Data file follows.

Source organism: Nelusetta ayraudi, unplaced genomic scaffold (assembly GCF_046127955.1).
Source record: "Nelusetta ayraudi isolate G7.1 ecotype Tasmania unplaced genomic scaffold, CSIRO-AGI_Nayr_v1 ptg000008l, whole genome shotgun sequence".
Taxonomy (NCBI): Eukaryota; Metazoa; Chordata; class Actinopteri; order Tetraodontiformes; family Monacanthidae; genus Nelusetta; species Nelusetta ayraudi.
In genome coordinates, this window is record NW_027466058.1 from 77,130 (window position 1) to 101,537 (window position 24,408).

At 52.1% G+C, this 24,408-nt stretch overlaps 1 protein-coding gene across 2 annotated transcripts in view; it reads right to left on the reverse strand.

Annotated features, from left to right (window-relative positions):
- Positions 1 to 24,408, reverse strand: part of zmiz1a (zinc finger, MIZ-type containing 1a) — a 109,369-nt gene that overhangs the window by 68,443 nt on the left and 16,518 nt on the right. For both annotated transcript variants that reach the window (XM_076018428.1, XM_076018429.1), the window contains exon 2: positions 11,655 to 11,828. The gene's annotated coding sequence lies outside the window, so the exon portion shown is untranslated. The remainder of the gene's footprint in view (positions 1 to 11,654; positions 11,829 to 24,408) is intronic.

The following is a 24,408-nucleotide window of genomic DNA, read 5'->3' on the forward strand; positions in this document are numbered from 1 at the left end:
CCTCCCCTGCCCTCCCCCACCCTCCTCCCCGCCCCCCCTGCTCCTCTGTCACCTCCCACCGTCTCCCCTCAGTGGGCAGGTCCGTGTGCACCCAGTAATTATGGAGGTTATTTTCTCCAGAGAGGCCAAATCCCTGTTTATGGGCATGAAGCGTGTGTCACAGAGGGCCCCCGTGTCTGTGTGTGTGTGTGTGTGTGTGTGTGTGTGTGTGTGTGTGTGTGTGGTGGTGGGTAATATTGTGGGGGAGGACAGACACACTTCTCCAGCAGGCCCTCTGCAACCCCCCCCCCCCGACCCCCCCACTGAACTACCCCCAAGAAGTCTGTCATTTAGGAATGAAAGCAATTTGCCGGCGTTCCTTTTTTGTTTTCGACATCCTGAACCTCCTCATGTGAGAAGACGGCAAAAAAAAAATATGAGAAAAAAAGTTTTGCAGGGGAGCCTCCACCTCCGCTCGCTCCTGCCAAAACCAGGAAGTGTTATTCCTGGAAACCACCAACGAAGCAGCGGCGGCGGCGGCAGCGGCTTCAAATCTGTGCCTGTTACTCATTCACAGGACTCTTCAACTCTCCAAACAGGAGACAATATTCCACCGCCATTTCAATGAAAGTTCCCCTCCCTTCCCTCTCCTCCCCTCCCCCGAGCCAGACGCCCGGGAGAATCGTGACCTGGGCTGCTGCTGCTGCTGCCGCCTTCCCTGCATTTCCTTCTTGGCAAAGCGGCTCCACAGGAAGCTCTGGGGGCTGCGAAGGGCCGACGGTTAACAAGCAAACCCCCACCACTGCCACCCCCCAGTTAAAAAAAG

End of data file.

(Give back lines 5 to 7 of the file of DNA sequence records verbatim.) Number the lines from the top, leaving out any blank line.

At 52.1% G+C, this 24,408-nt stretch overlaps 1 protein-coding gene across 2 annotated transcripts in view; it reads right to left on the reverse strand.

Annotated features, from left to right (window-relative positions):
- Positions 1 to 24,408, reverse strand: part of zmiz1a (zinc finger, MIZ-type containing 1a) — a 109,369-nt gene that overhangs the window by 68,443 nt on the left and 16,518 nt on the right. For both annotated transcript variants that reach the window (XM_076018428.1, XM_076018429.1), the window contains exon 2: positions 11,655 to 11,828. The gene's annotated coding sequence lies outside the window, so the exon portion shown is untranslated. The remainder of the gene's footprint in view (positions 1 to 11,654; positions 11,829 to 24,408) is intronic.